French startup Jolicloud announced a new service Monday that will allow users to access through a single interface the content they have published on various photo sharing sites and social networks.
The move marks Jolicloud’s effort to enter the emerging field of “personal cloud” services that offer users access to all of their data through a single finder. The company already offers a browser-based desktop and a cloud OS for low-cost computers.
Called Jolicloud Me, the new service links to the other online services a user subscribes to and creates an index of all the images, documents and other files that are stored there. It also sorts those files automatically by type.
The user can then search in one location to find an image or other document that is stored in one of those other services. Jolicloud says this is useful because people subscribe to so many services these days they often can’t remember where things are.
The service works initially with Twitter, Facebook, Instagram, Picassa and Flickr, and the the company says it will add Tumblr and Instapaper in the future.
Jolicloud Me is currently in closed beta and the company didn’t provide a date for a wider launch. People who want to take part in the beta can register to do so online.
“After listening to our users, we discovered that their biggest frustration was the feeling they are losing their lives on multiple competitive services,” Tariq Krim, CEO and founder of Jolicloud, said in a statement.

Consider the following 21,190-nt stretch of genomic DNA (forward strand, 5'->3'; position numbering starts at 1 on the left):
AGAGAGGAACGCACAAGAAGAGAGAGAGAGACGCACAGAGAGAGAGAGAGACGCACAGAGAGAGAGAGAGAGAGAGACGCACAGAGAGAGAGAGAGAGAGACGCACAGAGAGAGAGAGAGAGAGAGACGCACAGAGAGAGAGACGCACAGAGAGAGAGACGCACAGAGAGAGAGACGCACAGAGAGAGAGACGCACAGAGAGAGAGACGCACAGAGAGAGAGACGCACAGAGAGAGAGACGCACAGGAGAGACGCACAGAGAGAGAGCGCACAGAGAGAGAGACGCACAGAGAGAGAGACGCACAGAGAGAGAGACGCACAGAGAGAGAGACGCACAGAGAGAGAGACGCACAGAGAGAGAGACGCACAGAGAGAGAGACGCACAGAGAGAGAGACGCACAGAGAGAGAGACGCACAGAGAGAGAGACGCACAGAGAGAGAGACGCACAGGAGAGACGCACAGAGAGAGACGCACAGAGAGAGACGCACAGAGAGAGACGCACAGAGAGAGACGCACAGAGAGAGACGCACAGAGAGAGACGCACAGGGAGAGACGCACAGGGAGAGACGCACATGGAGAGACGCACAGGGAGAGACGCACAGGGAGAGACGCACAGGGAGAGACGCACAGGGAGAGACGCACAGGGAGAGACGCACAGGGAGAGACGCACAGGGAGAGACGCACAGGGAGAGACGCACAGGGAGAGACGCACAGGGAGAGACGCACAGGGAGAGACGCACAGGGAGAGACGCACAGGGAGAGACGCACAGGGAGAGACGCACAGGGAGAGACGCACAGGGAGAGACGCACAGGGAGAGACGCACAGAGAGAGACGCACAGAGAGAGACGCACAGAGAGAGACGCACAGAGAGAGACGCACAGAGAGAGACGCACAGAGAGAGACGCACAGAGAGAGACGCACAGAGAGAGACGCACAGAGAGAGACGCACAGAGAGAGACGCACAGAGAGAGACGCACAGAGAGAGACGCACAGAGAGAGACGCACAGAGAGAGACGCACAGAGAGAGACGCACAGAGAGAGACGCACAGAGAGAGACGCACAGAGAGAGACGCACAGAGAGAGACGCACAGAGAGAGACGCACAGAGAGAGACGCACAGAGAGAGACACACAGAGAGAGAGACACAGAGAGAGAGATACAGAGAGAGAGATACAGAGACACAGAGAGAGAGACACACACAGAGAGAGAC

The service also lets people sort their files into collections, so a user can create one folder to access all the images of a particular event that are spread over different social networks, for example.
Jolicloud, like some other offerings, integrates content from a variety of different online services. But the “holy Grail,” according to Patrick Moorhead, principle analyst of Moor Insights and Strategy, is a platform that integrates online content as well as files stored locally on PCs and other devices.
Analyst Chris Silva with the Altimeter Group said the market is immense for services that bring together a user’s content. “Anybody who’s using more than one or two social networks or other public services where information is stored or exchanged would be fair game as somebody who’d be interested in this service.”
Subscriptions for personal cloud services brought in US$600 million last year, according to Frank Gillett, an analyst at Forrester Research. By 2016, he predicts, they will bring in $6 billion.
But Jolicloud will face significant challenges if it is to claim significant market share, analysts said. Moorhead explained that personal cloud “is a concept that people have to be taught, so it takes a big name to really get that out there.”
“I do give them credit for zooming in on personal search as a problem that needs to be solved,” Gillett said. He added, “They need to better address the [device] part of the problem, but it’s a first step.”
Cameron Scott covers search, web services and privacy for The IDG News Service. Follow Cameron on Twitter at CScott_IDG.